Homilies by Rev. Andrew Collis unless indicated otherwise.
‘She Who Inspires Vision’
A fellow runner advised me one time: "Keep your head up and your eyes looking ahead." She explained the importance of runners keeping their vision long. When runners get tired, they tend to drop their shoulders and look down at their feet, she said, which only makes them more tired. "Where you look is where you'll go." Out on the road, prescription sunglasses sliding down my nose, I am often reminded of this, and I think on her words in the light of lections from the Book of Acts, Revelation and John's Gospel. God be with you ...
Paul's vision is about Paul seeing further than his immediate surrounds/assumptions. His vision opens to new opportunities for ministry, new understanding of God's mission, and a new relationship/friendship -
John's vision in Revelation 21 -
The gates are open, the wealth is shared. The Earth and human labour harmonised. The holy city (without a temple) reveals the way the whole world works in the fullness of God's reign. John's vision, in other words, is not conservative. It is not backward-
The New Jerusalem comes as a gift, and yet involves us wholly. It is fitting and fortunate that we have today the promise of the fully Human One: "[T]he Holy Spirit whom Abba God will send in my name, will instruct you in everything and she will remind you of all that I told you."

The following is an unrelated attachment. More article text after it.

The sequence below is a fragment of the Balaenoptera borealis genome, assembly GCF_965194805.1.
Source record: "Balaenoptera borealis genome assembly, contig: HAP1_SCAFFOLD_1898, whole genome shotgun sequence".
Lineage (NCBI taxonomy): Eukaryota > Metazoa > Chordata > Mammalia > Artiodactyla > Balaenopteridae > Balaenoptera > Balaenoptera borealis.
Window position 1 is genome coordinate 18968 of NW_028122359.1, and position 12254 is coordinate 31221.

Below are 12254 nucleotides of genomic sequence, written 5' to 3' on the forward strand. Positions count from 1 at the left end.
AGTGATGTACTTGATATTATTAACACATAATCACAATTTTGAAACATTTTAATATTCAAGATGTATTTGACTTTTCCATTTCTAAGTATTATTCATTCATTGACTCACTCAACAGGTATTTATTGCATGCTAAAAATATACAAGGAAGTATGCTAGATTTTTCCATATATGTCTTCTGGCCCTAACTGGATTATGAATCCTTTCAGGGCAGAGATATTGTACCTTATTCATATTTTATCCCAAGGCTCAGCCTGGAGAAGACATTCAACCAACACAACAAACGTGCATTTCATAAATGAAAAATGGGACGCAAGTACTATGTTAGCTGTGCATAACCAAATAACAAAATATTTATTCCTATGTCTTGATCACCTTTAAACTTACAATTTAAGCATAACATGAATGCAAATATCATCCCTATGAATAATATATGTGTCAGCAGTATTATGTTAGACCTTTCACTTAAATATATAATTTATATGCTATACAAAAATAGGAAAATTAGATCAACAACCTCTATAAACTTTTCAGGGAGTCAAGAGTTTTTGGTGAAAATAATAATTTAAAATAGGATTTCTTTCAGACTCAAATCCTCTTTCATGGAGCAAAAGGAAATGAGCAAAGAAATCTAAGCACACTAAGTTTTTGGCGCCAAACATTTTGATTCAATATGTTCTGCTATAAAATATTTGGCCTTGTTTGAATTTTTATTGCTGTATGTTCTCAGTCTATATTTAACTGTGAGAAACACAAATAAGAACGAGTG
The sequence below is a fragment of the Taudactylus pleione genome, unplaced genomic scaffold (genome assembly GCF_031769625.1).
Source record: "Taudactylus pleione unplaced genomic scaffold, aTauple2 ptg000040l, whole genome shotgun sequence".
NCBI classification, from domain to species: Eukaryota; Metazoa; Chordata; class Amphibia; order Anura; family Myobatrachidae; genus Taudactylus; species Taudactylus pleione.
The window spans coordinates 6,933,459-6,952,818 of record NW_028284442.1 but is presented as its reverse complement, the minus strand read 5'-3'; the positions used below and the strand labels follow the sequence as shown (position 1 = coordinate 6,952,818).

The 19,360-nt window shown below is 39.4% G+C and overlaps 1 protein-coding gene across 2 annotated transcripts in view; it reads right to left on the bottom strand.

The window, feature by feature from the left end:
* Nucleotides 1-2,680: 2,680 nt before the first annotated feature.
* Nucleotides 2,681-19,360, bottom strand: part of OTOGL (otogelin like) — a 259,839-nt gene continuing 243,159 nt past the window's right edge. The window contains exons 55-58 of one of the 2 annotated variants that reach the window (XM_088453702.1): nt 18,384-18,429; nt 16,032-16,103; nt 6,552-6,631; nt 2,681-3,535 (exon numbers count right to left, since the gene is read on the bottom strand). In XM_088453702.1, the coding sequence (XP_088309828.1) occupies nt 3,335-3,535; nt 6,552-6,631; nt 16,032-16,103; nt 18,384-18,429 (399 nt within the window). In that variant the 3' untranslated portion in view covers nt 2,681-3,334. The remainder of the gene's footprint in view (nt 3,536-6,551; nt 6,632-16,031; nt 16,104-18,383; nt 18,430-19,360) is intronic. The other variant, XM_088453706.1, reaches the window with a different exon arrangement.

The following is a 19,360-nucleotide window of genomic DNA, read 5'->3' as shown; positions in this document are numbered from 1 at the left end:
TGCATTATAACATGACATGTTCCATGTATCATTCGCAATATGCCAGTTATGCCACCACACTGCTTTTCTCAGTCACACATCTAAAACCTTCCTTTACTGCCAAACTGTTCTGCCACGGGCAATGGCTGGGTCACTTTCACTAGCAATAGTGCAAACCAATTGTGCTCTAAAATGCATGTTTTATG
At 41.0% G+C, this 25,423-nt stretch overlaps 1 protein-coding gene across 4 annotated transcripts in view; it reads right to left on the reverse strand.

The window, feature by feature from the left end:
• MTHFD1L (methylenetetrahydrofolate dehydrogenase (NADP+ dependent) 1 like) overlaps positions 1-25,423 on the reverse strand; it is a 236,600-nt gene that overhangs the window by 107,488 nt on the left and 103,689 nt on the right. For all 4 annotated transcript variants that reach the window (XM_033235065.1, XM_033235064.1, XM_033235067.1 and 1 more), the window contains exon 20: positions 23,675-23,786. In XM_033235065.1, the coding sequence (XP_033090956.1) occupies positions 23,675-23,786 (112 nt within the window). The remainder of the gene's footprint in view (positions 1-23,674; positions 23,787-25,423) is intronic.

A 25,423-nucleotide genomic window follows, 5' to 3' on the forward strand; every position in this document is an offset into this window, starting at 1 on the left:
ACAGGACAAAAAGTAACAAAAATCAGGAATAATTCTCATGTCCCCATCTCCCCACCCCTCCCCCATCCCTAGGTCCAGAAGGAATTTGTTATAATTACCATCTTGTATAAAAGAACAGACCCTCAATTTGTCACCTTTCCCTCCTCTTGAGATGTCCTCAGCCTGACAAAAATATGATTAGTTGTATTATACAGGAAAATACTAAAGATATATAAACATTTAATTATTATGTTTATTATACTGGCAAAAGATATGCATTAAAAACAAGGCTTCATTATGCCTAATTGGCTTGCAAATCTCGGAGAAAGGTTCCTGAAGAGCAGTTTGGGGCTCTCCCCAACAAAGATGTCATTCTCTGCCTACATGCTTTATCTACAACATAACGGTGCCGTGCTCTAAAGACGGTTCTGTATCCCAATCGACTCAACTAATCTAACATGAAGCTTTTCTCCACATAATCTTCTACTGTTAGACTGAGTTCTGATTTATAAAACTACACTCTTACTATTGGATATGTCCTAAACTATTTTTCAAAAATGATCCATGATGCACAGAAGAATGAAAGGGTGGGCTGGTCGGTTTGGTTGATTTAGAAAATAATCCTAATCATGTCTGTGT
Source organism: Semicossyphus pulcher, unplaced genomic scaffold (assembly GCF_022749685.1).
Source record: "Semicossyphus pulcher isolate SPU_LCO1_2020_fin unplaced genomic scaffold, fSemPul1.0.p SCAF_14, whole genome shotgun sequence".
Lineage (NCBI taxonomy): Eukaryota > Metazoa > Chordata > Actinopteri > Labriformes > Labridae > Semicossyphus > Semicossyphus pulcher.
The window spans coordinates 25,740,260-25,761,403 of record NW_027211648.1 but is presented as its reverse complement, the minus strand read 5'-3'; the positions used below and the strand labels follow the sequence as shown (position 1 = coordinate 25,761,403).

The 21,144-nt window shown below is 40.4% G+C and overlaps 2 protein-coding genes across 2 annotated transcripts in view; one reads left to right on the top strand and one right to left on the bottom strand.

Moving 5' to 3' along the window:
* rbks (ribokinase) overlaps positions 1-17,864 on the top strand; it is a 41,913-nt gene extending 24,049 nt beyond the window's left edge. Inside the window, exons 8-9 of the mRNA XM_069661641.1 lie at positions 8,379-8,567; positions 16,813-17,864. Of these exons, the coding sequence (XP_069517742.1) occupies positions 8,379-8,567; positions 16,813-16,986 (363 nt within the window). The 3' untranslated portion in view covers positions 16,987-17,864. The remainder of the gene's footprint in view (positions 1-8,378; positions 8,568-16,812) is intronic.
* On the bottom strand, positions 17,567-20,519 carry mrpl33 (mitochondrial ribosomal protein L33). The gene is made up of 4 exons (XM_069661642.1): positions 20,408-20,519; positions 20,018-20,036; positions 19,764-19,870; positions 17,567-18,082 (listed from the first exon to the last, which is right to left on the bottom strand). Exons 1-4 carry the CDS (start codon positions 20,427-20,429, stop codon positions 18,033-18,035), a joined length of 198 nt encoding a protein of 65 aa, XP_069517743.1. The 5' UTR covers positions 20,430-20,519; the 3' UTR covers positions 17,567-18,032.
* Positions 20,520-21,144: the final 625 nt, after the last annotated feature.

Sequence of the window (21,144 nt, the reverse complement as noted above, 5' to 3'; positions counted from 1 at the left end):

One commentator writes: "[T]he Church still has a long future ahead of it. It cannot simply look back to the story of Jesus. It must live its own story under the direction of the Holy Spirit who will both remind the Church of its origins in the Word of God who is Jesus, and instruct it in new things which Jesus did not tell us" (Francis J. Moloney).
The Holy Spirit is imaged for us today as a guide, as a guiding force. Perhaps she is the ground of imagination itself -
I really love our St Lydia's Library. I love that it stands for growing in wisdom, for the Word of God who is Jesus, and for "new things" ... new knowledge, new ideas, new questions. Lydia, a saint in Orthodox, Catholic and Episcopalian traditions, was evidently a well-
The Orthodox Churches, which celebrate Easter today, have given St Lydia the title of "Equal to the Apostles", signifying her importance and holiness. Most Orthodox icons of St Lydia (and there are many) portray her wearing a purple shawl or veil.
Former Artist in Residence Jovana Terzic designed our St Lydia's Library emblem. I can imagine it in shades of purple. The design comprises a number of striking elements, most obviously the pelican, a symbol of Christ, which Lydia holds gently and close to her heart.
According to pre-
Perhaps, like me, you just like pelicans -
Groups of pelicans are known as pods, scoops or squadrons. Pelicans are ancient -
Pelican chicks communicate with their mothers while still in the egg. They can communicate as to whether they are too hot or too cold. They also listen to their parents from the egg -
Today the children are imagining Jesus and the Gospel -